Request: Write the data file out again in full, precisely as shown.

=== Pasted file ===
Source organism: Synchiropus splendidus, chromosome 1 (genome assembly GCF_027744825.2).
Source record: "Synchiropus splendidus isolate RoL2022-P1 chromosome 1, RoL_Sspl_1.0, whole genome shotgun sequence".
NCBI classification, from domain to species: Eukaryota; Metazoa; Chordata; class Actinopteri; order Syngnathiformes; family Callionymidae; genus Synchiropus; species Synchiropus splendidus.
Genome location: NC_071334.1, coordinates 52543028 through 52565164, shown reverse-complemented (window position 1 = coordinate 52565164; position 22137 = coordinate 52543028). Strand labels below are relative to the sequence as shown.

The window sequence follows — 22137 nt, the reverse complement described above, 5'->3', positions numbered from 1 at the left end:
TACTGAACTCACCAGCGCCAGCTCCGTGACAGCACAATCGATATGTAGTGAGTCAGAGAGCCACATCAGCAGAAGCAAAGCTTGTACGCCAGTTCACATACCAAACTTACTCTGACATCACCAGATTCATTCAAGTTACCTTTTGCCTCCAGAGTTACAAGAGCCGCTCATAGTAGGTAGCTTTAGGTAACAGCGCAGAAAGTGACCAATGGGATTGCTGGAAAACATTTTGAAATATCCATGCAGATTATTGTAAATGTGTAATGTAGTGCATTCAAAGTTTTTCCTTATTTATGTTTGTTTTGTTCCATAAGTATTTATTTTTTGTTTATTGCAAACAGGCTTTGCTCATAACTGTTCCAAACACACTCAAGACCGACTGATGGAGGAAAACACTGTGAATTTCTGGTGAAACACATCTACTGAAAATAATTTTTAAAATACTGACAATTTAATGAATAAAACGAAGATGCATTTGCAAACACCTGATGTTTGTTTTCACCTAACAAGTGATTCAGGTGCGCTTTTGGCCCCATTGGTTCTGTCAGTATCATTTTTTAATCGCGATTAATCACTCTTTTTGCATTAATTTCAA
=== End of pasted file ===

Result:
Source organism: Synchiropus splendidus, chromosome 1 (genome assembly GCF_027744825.2).
Source record: "Synchiropus splendidus isolate RoL2022-P1 chromosome 1, RoL_Sspl_1.0, whole genome shotgun sequence".
NCBI classification, from domain to species: Eukaryota; Metazoa; Chordata; class Actinopteri; order Syngnathiformes; family Callionymidae; genus Synchiropus; species Synchiropus splendidus.
Genome location: NC_071334.1, coordinates 52543028 through 52565164, shown reverse-complemented (window position 1 = coordinate 52565164; position 22137 = coordinate 52543028). Strand labels below are relative to the sequence as shown.

The window sequence follows — 22137 nt, the reverse complement described above, 5'->3', positions numbered from 1 at the left end:
TACTGAACTCACCAGCGCCAGCTCCGTGACAGCACAATCGATATGTAGTGAGTCAGAGAGCCACATCAGCAGAAGCAAAGCTTGTACGCCAGTTCACATACCAAACTTACTCTGACATCACCAGATTCATTCAAGTTACCTTTTGCCTCCAGAGTTACAAGAGCCGCTCATAGTAGGTAGCTTTAGGTAACAGCGCAGAAAGTGACCAATGGGATTGCTGGAAAACATTTTGAAATATCCATGCAGATTATTGTAAATGTGTAATGTAGTGCATTCAAAGTTTTTCCTTATTTATGTTTGTTTTGTTCCATAAGTATTTATTTTTTGTTTATTGCAAACAGGCTTTGCTCATAACTGTTCCAAACACACTCAAGACCGACTGATGGAGGAAAACACTGTGAATTTCTGGTGAAACACATCTACTGAAAATAATTTTTAAAATACTGACAATTTAATGAATAAAACGAAGATGCATTTGCAAACACCTGATGTTTGTTTTCACCTAACAAGTGATTCAGGTGCGCTTTTGGCCCCATTGGTTCTGTCAGTATCATTTTTTAATCGCGATTAATCACTCTTTTTGCATTAATTTCAA